Technology is probably to blame, wrote the report’s authors, Eleanor Choi and James Spletzer. Entrepreneurs no longer need people to do clerical and administrative tasks to help them get their businesses off the ground.
In the old days, say 10 years ago, “you’d need an assistant pretty early to coordinate everything — or you’d pay a huge opportunity cost for the entrepreneur or the president to set up a meeting,” says Jeff Connally, chief executive of CMIT Solutions, a technology consultancy to small businesses.
Now technology means “you can look at your calendar and everybody else’s calendar and — bing! — you’ve set up a meeting.” So no assistant gets hired.
Entrepreneur Andrew Schrage started the financial advice Web site Money Crashers in 2009 with a partner and one freelance writer. The bare-bones start-up was only possible, Schrage says, because of technology that allowed the company to get online help with accounting and payroll and other support functions without hiring staff.
“Had I not had access to cloud computing and outsourcing, I estimate that I would have needed 5 to 10 employees to begin this venture,” Schrage says. “I doubt I would have been able to launch my business.”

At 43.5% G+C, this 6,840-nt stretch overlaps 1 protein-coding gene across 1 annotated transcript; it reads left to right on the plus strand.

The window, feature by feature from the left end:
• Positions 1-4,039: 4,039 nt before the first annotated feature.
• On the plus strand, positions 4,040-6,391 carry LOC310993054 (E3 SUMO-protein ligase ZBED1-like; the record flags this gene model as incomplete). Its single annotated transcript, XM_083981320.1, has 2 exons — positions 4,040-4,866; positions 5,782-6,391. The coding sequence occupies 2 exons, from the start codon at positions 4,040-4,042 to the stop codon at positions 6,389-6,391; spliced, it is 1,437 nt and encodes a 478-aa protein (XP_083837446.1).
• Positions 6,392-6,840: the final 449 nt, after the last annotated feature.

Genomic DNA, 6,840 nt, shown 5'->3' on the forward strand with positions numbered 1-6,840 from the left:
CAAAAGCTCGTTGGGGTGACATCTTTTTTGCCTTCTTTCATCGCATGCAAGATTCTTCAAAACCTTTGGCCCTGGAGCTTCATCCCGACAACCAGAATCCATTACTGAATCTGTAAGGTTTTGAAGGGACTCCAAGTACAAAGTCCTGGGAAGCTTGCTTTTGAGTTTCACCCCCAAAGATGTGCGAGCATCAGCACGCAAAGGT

Technological innovations have been throwing people out of jobs for centuries, but they eventually created more work, and greater wealth, than they destroyed. Ford thinks there is reason to believe that this time will be different. He sees virtually no end to the inroads of computers into the workplace. Eventually, he says, software will threaten the livelihoods of doctors, lawyers and other highly skilled professionals.
Many economists are encouraged by history and think the gains eventually will outweigh the losses, but even they have doubts.
“What is different this time is that digital technologies show up in every corner of the economy,” says McAfee, a self-described “digital optimist.”
“Your tablet [computer] is just two or three years ago and it is already taken over our lives,” he says.
Peter Lindert, an economist at the University of California, Davis, says the computer is more destructive than innovations in the Industrial Revolution because the pace at which it is upending industries makes it hard for people to adapt.
Occupations that provided middle-class lifestyles for generations can disappear in a few years. Utility meter readers are just one example. As power companies began installing so-called smart readers outside homes, the number of meter readers in the US plunged from 56,000 in 2001 to 36,000 in 2010, according to the US Labor Department. In 10 years that number is expected to be zero.